One year following the shooting at Sandy Hook Elementary School, and almost twenty years after the passage of the first federal firearm prohibitions in domestic violence cases, the U.S. Department of Justice has funded the first national technical assistance project on domestic violence and firearms.

The U.S. D.O.J.’s Office on Violence Against Women entered into a three-year cooperative agreement with the Battered Women’s Justice Project, and its partner, the National Council of Juvenile and Family Court Judges, to develop a national technical assistance project, to provide individuals and communities the information, support and tools necessary for the effective implementation and enforcement of firearm prohibitions in domestic violence, dating violence and stalking cases.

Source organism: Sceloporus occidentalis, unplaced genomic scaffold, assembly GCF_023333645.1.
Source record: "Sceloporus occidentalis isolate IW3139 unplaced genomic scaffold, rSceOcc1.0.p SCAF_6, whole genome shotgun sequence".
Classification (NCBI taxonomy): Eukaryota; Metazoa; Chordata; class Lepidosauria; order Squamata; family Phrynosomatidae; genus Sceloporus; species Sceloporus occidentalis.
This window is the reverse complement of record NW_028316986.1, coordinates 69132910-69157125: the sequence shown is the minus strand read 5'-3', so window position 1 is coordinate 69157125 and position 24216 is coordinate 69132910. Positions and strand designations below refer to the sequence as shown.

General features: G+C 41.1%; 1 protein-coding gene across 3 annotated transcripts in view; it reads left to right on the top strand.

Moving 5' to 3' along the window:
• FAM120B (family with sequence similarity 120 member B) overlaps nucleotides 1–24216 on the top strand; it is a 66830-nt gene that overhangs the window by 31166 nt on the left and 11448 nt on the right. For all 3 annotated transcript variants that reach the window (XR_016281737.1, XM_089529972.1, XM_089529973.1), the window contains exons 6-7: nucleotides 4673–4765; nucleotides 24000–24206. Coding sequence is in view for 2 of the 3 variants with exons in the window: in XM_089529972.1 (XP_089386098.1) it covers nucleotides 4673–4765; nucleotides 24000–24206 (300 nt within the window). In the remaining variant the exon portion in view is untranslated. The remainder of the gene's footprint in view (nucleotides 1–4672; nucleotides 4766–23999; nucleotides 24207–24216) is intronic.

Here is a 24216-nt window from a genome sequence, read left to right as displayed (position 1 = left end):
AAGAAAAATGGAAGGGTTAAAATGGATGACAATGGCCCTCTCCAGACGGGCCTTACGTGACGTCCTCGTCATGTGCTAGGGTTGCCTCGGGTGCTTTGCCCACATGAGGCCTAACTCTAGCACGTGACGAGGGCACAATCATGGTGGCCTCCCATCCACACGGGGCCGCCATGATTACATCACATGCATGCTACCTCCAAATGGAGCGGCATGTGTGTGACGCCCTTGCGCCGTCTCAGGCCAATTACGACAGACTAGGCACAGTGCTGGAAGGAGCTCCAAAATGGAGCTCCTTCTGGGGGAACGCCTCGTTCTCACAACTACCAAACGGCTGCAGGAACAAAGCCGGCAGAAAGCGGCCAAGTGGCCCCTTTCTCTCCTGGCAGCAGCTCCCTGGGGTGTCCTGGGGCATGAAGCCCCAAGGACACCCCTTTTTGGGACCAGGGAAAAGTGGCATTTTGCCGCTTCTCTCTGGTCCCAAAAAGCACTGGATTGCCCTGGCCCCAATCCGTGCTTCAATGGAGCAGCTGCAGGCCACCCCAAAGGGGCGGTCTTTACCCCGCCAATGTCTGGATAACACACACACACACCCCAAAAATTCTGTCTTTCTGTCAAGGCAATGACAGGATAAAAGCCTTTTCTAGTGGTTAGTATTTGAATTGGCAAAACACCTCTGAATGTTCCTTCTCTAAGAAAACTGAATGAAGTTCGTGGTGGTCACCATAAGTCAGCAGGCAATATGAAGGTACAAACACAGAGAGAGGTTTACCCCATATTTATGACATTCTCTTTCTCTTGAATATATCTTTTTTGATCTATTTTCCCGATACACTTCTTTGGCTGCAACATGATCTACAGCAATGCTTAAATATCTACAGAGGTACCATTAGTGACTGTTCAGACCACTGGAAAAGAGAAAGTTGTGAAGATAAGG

This is one of BWJP’s newest technical assistance projects. A year ago, at the project’s inception, staff and partners convened a working Steering Committee to engage in a variety of activities intended to identify and develop model communities and individual leaders in this area. The Steering Committee has also been tasked with surveying the field to identify the primary technical assistance needs of local, state and tribal governments and courts. Additionally, the Steering Committee is developing issue-based and community-based Working Groups to develop more specialized technical assistance in particular areas of firearm enforcement, such as jurisdictional conflicts, research and evaluation, and data management.